The last of a great empire: We were honored to meet the Yagbo Modh Khan, the direct descendant from King of Western Turkistan that ruled over this area (called Baltistan Chorbat) for over 1000years (800AD – 1800BC). Turtuk was a central village and place for the king, today Modh Khan lives in the remnants of his home and has his own private museum of family artifacts over the ages. A proud historian himself he has written up the history of his village and compiled the family tree from a cloth version that was passed from generation to generation. What welcoming and humble man, sadly he writes ‘Turtuk was the centre of language and tradition, after the liberation from Pakistan in 1971 the people have become ignorant of their own culture. Traditional music and dance have faded from their minds, the don’t spare the cultural and traditional ways’.
‘Is that your grand-daughter?’. ‘No’ Yagbo Modh laughed, ‘this is my one and only daughter, I married very late’. I felt happy to have met this wonderful man who had documented so carefully the history of his life and village of which he was so proud.
Four generations – Abi-le invited me to have some tea and apricots in their courtyard.
..and Amaa (mother)
…and Daughter, who was due to have her own baby in 3mths time.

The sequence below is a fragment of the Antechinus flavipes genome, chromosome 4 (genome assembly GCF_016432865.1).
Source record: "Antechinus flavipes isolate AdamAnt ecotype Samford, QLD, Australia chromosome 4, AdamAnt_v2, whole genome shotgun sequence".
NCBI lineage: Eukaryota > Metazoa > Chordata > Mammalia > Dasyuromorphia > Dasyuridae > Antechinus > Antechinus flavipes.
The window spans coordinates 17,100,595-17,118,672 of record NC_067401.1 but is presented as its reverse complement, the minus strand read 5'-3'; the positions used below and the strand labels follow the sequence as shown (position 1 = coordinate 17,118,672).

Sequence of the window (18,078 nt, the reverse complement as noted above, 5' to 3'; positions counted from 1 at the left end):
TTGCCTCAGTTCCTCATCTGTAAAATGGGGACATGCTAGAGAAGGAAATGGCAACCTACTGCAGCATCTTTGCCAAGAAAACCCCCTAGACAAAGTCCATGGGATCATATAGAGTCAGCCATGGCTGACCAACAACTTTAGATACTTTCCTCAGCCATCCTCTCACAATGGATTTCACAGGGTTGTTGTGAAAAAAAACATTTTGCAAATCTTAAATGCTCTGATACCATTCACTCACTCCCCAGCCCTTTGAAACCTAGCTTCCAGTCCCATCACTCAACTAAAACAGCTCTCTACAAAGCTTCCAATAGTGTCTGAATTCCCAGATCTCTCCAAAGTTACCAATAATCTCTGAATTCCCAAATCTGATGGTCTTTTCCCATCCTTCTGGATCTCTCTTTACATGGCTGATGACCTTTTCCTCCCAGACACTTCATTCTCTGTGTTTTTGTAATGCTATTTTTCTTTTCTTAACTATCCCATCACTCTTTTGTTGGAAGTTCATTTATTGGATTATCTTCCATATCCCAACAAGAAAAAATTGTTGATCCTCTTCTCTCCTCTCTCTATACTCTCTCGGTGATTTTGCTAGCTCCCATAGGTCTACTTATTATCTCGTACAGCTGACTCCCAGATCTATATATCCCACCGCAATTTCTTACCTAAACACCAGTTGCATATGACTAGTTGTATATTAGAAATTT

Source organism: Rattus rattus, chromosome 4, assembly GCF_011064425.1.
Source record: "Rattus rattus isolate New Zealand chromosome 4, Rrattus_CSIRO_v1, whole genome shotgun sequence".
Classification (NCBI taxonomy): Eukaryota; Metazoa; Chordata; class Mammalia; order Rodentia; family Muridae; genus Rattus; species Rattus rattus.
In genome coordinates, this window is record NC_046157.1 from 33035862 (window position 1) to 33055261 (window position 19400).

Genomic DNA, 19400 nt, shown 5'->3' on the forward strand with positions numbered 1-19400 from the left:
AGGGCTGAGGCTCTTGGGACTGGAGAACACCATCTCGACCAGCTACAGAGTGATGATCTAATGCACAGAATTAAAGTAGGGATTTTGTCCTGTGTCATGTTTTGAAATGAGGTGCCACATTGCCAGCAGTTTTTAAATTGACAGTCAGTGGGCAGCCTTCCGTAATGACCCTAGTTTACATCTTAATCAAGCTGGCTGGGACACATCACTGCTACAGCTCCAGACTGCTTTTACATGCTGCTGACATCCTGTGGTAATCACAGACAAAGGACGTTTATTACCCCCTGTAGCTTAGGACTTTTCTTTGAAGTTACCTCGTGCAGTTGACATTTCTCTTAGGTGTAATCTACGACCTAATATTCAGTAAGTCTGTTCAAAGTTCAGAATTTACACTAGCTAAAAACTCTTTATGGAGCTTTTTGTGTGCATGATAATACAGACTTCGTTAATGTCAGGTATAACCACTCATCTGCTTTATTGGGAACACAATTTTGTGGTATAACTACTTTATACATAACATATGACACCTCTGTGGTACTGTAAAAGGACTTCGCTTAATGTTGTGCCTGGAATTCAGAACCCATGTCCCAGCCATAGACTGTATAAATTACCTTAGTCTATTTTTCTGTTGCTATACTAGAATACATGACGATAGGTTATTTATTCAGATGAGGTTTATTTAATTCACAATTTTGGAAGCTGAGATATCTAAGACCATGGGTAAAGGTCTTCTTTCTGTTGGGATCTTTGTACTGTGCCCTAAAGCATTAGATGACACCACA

Children in Turtuk were very eager to have their photos taken, many of whom had never had the opportunity to see a photo . Once back in Leh I made copies and post to Hussein from our homestay to distribute.
First language is Urdu, then Hindi and some Ladakhi. Most also knew some smatterings of English too.
Everyone was so very friendly and seemed to be enjoying the visitors. This little boy from our homestay was happily passed round and round to everyone.
More amazing apricots. When the kernel is cracked open, a delicious nut (almond) is an added treat. Tartuk also boasts its own apricot juice factory, slightly horrified at the thought of a factory in this idyllic setting, I was relieved to encounter the factory: ‘a one man and machine show’, that pitted, pressed and packed apricots into the most delicious juice. Available throughout Ladakh, not bad for local exports!
Friendly grandad
Sweet schoolgirls.
Looking toward Pakistan: Apricot trees and blue skies, what a privilege to have visited Turtuk. Interestingly the border and 1st village in Pakistan is just less than 3km away, and is obviously home to many relatives of Turtuk. However in order to visit their family in Pakistan they will have to take at least a 5 day journey of back-tracking:  all the way across across Ladakh to the plains India, entering Pakistan in Peshawer and climbing all the way back over the Himalayas and up the Skardu valley!
22 thoughts on “The Baltistan village of Turtuk, Ladakh
  • Laura Keith

    Beautiful people. Your photographs do them justice and your words paint their souls. Remarkable. Love visitng there through your eyes. Laura

  • Shirley